Have you seen the trailer for the One Direction documentary, This is Us? Did you want there to be more shirtlessness? Did you want there to be more robots? Then we’re here to bring you a double-shot of good news. In a Twitter Q&A earlier today, director Morgan Spurlock — who once ate so much McDonald’s he became famous — gave more details about the film, which is being released in 3-D on Aug. 30.

To recap: The fivesome all care deeply about one another, all have great hair, and all treat Spurlock as if he were furniture. Will they be wearing shirts in the movie? They’re wild! Shirts are expensive. Music makes family. Who is Spurlock’s favorite guy? That’s one mystery he’ll never tell.

But really, the Q&A speaks for itself:


'Roman Polanski: Odd Man Out': 'This case just seems to set everyone off' says director -- EXCLUSIVE VIDEO

Roman Polanski can make 1,000 more films as good as Chinatown and Rosemary’s Baby, but for many Americans, he remains the flamboyant Hollywood director who drugged and had sex with a 13-year-old girl and then fled the country before justice could be served. The facts, of course, are much more complicated than that, and director Marina Zenovich picked at the scabs of the decades-old scandal for her Emmy-winning 2008 documentary, Roman Polanski: Wanted and Desired.

But though Zenovich had investigated why Polanski felt compelled to leave the country in 1978 before he could be shackled with a potentially harsh jail sentence, her high-profile documentary may have had an adverse impact on Polanski’s current situation. “It kind of fanned the flames,” says Zenovich. “This case just seems to set everyone off.”

Shortly after Zenovich accepted her Emmys in September of 2009, Polanski was arrested in Switzerland and the U.S. began extradition proceedings. He was imprisoned for 10 months before Swiss authorities released him and said it would not hand him over to the American legal system. Zenovich, who’d already been working on a short epilogue, chronicling Polanski’s legal team’s attempt to clear his name, saw her planned postscript turn into an “international thriller,” that ultimately became Roman Polanski: Odd Man Out.

In the new documentary, which becomes available On-Demand March 26 and will air on Showtime this fall, Zenovich visited Samantha Geimer, the now-grown woman who had that fateful counter with Polanski when she was 13, at her Hawaii home. “I was able to go and see her where she kind of escaped to,” says Zenovich. “My idea was that he was in exile in France [all these years], and she was in exile in Hawaii.”

Geimer’s mother, Susan Gailey, an actress herself who many blamed for the conditions that led to the 1977 incident, wasn’t part of the first documentary, but she agreed to speak on-camera for Odd Man Out. In an exclusive video clip, Gailey gets right to the heart of why the Polanski case remains such an infuriating and polarizing political obsession. “When Samantha called, she said, ‘Mom, Polanski was arrested,’ and now that I’m reminded, I said, ‘What did he do?'” says Gailey. “I don’t understand this. I mean, I don’t understand why this is back.”

Watch the exclusive clip and the movie’s trailer below. READ FULL STORY

Meryl Streep wants you to stop and smell the roses with mesmerizing 'Wings of Life' doc -- EXCLUSIVE VIDEO

Spring is in the air, and Meryl Streep would like to tell you about the birds and the bees.

The three-time Oscar winner narrates Wings of Life, an eye-popping, hi-def nature documentary from Disney that zooms in to examine the pollination partnerships between flowers and the butterflies, hummingbirds, bees, and bats that make our quality of life possible.

It’s the perfect project for Streep, especially when you hear the Adaptation star wax poetic about an ingenious orchid. She gives voice to the planet’s flowers, to whom “beauty is our strategy” to invite animals and insects for a transaction that perpetuates both species.

Using amazing high-speed camera equipment that can shoot up to 1,500 frames per second, Wings of Life will open your eyes to the majestic beauty and mystery of nature, both exotic and familiar. In an exclusive clip from the documentary, which becomes available on Blu-ray Combo Pack, Digital and On Demand on April 16 — just in time for Earth Day — a hummingbird’s task is visually deciphered into a divine aerial ballet. Watch the clip — followed by the trailer — below. READ FULL STORY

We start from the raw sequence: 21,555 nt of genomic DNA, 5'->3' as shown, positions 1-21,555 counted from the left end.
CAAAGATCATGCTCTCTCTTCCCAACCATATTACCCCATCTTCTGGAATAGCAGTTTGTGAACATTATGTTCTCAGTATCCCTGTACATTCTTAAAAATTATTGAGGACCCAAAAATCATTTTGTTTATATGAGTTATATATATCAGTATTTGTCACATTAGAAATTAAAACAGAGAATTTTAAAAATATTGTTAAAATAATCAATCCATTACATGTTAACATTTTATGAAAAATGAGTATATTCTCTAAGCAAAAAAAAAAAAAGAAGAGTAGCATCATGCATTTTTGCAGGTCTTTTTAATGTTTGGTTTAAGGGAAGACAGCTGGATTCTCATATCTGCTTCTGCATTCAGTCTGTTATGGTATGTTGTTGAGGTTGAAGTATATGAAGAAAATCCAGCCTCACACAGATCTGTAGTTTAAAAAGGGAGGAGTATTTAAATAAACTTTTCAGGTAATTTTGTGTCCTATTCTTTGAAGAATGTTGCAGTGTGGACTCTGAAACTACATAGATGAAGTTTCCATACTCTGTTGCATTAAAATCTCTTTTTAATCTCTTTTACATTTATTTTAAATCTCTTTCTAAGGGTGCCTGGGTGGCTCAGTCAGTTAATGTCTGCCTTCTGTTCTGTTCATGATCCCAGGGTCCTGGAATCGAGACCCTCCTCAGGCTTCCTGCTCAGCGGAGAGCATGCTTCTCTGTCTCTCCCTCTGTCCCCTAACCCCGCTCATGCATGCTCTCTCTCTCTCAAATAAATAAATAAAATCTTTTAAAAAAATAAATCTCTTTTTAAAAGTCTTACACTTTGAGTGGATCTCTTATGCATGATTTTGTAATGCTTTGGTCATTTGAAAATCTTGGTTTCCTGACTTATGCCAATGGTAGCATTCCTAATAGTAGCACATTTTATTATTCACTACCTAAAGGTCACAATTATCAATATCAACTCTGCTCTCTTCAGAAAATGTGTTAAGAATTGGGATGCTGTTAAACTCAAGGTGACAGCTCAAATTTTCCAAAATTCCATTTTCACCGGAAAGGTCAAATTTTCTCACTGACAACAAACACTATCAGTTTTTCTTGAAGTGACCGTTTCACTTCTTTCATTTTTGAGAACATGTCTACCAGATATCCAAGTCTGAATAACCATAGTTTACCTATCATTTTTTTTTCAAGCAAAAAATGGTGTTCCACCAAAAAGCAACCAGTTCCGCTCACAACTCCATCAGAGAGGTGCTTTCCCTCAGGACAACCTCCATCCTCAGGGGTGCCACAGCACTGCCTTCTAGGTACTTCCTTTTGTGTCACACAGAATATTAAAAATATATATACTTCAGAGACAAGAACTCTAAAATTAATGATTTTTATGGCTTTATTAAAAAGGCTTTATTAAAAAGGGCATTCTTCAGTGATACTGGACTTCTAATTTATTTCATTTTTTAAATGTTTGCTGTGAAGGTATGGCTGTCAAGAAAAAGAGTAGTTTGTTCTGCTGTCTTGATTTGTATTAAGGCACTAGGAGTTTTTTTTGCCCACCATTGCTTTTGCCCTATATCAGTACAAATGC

SXSW: Napster doc 'Downloaded' premieres and Sean Parker has one great regret

When Napster co-founders Shawn Fanning and Sean Parker took the stage after the world premiere of the new documentary Downloaded at SXSW, about the rise and fall of their revolutionary music-sharing service, they were met with tremendous applause. That, says director Alex Winter (Bill from Bill & Ted’s Excellent Adventure, incidentally), was a moment of tremendous relief and vindication.

“The guys were just happy to see the public liked it,” says Winter, 47, who first met the tech entrepreneurs back in 2002 and has been working to bring Napster’s story to light for over a decade. He himself was an early web adopter and distinctly remembers his first introduction to Napster. “Someone on news groups said, ‘We should just move over to Napster, it’s a lot easier to talk,'” he remembers. “These were dial-up days. You didn’t talk online. And so I swapped over to Napster and suddenly I was in real-time chat in somebody’s hard drive. And they were in Japan! We had a global community overnight that was absolutely incredible.”

He reached out to Fanning and was taken with how their entire conversation revolved not around music piracy but in this notion of creating a global community. On the flip side, Winter had made a name for himself as a prolific music director, working with artists like the Red Hot Chili Peppers and Ice Cube. “I had major investment in the record industry and the music business and I know a lot of bands,” he says. “It wasn’t like I was super pro-Napster. I just really understood how gigantic the change was that they had been part of enacting. Napster wasn’t two backwards baseball cap-wearing guys who wanted to get Madonna tracks for free, which is how people think of them. Napster was created by two very brilliant global visionaries who wanted to create a global community. And they did. And it worked! And that paved the way for everything that’s happened since then.”

Watch a trailer for the doc below. READ FULL STORY

Bikini Kill's Kathleen Hanna reveals illness, reconfirms awesomeness in 'The Punk Singer'

The Punk Singer, Sini Anderson’s intimate, invigorating portrait of Riot grrrl founder and former Bikini Kill and Le Tigre frontwoman Kathleen Hanna, world premiered at SXSW this week and it’s the film I can’t stop thinking about. In it, Hanna reveals for the first time that she dropped out of the music scene after being stricken low by Lyme Disease, a diagnosis that took six long, hard years for doctors to make. At its terrifying peak her illness robbed Hanna of that raw belt of a singing voice and she worried she’d soon be bound to a wheelchair. Watch a clip below: READ FULL STORY